To make systems flexible, it is not unusual to make use of free text fields instead of drop-down input lists. This flexibility, however, may lead to data quality issues when data with the same meaning is captured differently by different people. And poor data quality can lead to bad decisions, with monetary and reputational costs.
Single source of truth
Data is an important cog in digital transformation, and as such, it is important that there is single source of truth. This ensures there is data consistency across the organisation.
Maintaining different versions of the same data must be discouraged, as it leads to confusion and mistrust among departments and may undermine the effort to improve data quality, which will eventually affect the customer.
Fast-tracked digital transformation
Change is difficult. Even if it will benefit us, we tend to be reluctant to change, perhaps due to fear of the unknown or the effort required to learn something new. Cloud adoption is no exception. While some organisations saw opportunities in the cloud, some were sceptical and adopted a wait-and-see attitude.
When COVID-19 started to spread rapidly around the world in 2020, and was soon declared a pandemic, organisations had to align their business models to accommodate the ‘new normal’ of remote work – and the use of cloud-based communication technologies, like Microsoft Teams and Zoom, increased.
Organisations are starting to look at cloud technologies favourably, as online presence alone is no longer enough; companies also need to be able to transact online to survive.
Banking is one of the sectors that has digitally transformed significantly during the pandemic. A lot of banking services can now be easily accessed via a banking app – reducing the need to physically visit the bank.
In the retail sector, Shoprite recently announced it is trialling its first cashierless store in Cape Town. The shop will function, without cashiers, like Amazon Go, a chain of Amazon’s cashierless stores in the US and UK. In the era of social distancing, perhaps, this is the kind of innovation we require.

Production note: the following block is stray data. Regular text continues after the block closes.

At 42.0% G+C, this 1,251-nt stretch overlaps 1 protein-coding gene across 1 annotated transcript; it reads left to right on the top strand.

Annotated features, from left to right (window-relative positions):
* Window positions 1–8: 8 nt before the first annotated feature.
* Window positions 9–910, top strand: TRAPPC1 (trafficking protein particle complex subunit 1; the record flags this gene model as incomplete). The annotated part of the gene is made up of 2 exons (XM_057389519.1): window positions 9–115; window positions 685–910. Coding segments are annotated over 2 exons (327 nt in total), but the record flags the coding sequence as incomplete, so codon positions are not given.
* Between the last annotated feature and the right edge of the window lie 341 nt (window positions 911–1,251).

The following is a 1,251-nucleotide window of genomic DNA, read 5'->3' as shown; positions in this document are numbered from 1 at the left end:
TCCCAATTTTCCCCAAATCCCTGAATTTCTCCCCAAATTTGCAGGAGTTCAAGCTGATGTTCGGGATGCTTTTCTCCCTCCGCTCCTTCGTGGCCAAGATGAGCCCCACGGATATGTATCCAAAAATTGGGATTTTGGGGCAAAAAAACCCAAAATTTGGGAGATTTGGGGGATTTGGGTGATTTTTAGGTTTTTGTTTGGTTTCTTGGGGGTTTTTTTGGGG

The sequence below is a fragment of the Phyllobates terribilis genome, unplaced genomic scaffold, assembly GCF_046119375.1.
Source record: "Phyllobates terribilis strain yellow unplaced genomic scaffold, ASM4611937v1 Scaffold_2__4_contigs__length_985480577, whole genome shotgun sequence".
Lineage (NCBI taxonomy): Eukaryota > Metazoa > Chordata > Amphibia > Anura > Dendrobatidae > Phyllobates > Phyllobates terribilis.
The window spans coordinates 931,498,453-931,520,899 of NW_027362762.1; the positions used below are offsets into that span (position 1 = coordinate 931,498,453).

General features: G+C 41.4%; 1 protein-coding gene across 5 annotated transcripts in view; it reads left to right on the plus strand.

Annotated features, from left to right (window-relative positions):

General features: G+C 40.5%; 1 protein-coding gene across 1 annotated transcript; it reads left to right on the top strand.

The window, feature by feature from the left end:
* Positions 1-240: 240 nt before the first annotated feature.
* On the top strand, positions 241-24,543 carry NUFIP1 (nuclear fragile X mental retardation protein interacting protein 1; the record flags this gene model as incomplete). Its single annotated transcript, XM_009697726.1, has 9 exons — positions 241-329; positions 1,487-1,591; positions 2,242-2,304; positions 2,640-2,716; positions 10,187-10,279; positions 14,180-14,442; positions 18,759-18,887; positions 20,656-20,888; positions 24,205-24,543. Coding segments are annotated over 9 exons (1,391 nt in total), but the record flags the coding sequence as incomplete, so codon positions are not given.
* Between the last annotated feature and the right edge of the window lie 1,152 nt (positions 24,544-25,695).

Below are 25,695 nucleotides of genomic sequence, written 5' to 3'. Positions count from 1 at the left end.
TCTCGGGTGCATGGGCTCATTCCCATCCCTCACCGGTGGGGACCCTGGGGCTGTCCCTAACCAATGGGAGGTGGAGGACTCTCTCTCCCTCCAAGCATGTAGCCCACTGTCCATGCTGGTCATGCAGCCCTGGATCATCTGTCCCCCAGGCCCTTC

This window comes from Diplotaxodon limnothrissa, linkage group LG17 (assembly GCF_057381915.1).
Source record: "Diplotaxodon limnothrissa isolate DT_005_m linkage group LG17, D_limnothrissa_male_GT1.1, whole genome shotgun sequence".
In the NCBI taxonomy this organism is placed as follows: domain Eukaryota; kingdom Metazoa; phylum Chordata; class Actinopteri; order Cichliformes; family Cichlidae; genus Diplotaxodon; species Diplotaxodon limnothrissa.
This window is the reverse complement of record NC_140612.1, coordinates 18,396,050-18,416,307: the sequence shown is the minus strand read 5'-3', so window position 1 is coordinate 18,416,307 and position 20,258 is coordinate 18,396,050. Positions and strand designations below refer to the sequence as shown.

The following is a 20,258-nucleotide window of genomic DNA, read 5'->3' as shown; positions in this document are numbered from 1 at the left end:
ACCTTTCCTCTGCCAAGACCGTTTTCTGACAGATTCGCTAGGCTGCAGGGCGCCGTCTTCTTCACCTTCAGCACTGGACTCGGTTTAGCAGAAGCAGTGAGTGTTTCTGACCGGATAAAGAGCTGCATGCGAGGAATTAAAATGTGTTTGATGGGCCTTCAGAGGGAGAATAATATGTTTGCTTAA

Digital transformation can bring with it improved efficiencies and new opportunities. It is important, however, to ensure the customer remains at the centre of the organisation’s digital transformation effort. And with this, companies must understand the integral role data plays in digital transformation.
Before organisations can transition to new technologies like machine learning and artificial intelligence, a strong data foundation needs to be laid. In these challenging and uncertain times, being able to adapt has become crucial to ensure survival.
data engineer at PBT Group.
Nathi Dube is data engineer at PBT Group. He is a data engineering consultant with local and international experience spanning telco and broadcast media industries, and large-scale greenfield data warehouse projects.
Nathi Dube is data engineer at PBT Group. He is a data engineering consultant with local and international experience spanning telco and broadcast media industries, and large-scale greenfield data warehouse projects.Dube holds a BSc degree with computer science and mathematics majors from the University of the Witwatersrand. He also has scientific computing, Python, machine learning and statistical analysis certificates from WorldQuant University and is an AWS certified cloud practitioner.